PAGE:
DOWN came the Reserve Bank of Australia’s official rate by 25 basis points yesterday.
As expected, it moved to a 53-year low of 2.5 per cent.
Banks began passing the reduction on to variable mortgage holders.
It’s the first time the central bank has cut rates during a federal election campaign, and came as Labor and the Coalition exchanged blows over who can ease cost of living pressures and support jobs.
Labor says it’s good news for families and business, but the Coalition and shadow treasurer Joe Hockey claim it’s a sign of a “struggling” economy.
“The Reserve Bank has cut interest rates to record low levels because the economy is struggling under Kevin Rudd,” Mr Hockey said.
“It’s damn hard to pay off a mortgage if you haven’t got a job.”
Treasurer Chris Bowen said the cuts were good for home borrowers and businesses — a point recognised by the Coalition in previous election campaigns.
“Now all of a sudden, because interest rates are at record lows under a Labor government, we have Mr Hockey saying this is somehow a bad thing,” Mr Bowen said.
Mr Bowen also pointed to Mr Hockey’s announcement he won’t be providing a budget bottom line forecast when the Coalition releases its election promise costings.
“It’s simply unacceptable,” he said in Sydney.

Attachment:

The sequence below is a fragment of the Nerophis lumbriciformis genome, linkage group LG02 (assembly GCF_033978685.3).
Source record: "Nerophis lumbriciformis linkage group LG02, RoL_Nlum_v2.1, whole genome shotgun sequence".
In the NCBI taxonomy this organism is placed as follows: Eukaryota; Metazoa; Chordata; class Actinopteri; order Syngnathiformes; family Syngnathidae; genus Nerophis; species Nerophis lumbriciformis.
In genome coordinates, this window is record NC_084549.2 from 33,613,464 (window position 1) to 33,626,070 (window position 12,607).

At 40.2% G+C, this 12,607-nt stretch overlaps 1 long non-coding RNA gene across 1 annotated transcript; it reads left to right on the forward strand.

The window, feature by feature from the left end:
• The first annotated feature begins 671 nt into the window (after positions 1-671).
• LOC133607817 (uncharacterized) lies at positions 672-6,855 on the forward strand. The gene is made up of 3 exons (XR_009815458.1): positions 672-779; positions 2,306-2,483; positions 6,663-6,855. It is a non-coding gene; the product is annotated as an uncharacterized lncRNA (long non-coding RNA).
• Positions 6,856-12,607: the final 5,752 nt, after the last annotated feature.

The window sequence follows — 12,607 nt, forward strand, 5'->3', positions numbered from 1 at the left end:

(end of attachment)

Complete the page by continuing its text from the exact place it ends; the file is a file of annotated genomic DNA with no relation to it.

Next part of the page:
Mr Hockey says the net outcome of his policy costings and savings will be “bottom line positive”.
“But we are not going to make the mistake Labor made and make rash forecasts of what the surplus or deficit will be in the out-years because the starting point is unbelievable,” he said.
Mr Abbott, who campaigned in the NSW Central Coast seat of Dobell, declined to commit to delivering lower interest rates — as former prime minister John Howard did during the 2004 election campaign.
“What I say is the economy will always be stronger under a Coalition government, taxes will always be lower, government spending will always be lower,” Mr Abbott said.
Prime Minister Kevin Rudd, who was campaigning in his home town of Brisbane, said Mr Abbott and Mr Hockey had failed on economic policy.
“What we’ve seen on the question of the alternative government today is nothing short of a shambles on economic policy,” Mr Rudd said.
Former prime minister John Howard said voters should ask why interest rates are being cut.
“You have to conclude it’s because the economy is slowing,” he told a business lunch in Sydney.
Mr Abbott also used his Dobell visit to remind voters of his promise to scrap Labor’s carbon pricing regime, arguing families would be $3000 better off over six years without it.
The Coalition told Labor not to do deals with the Greens to form a minority government.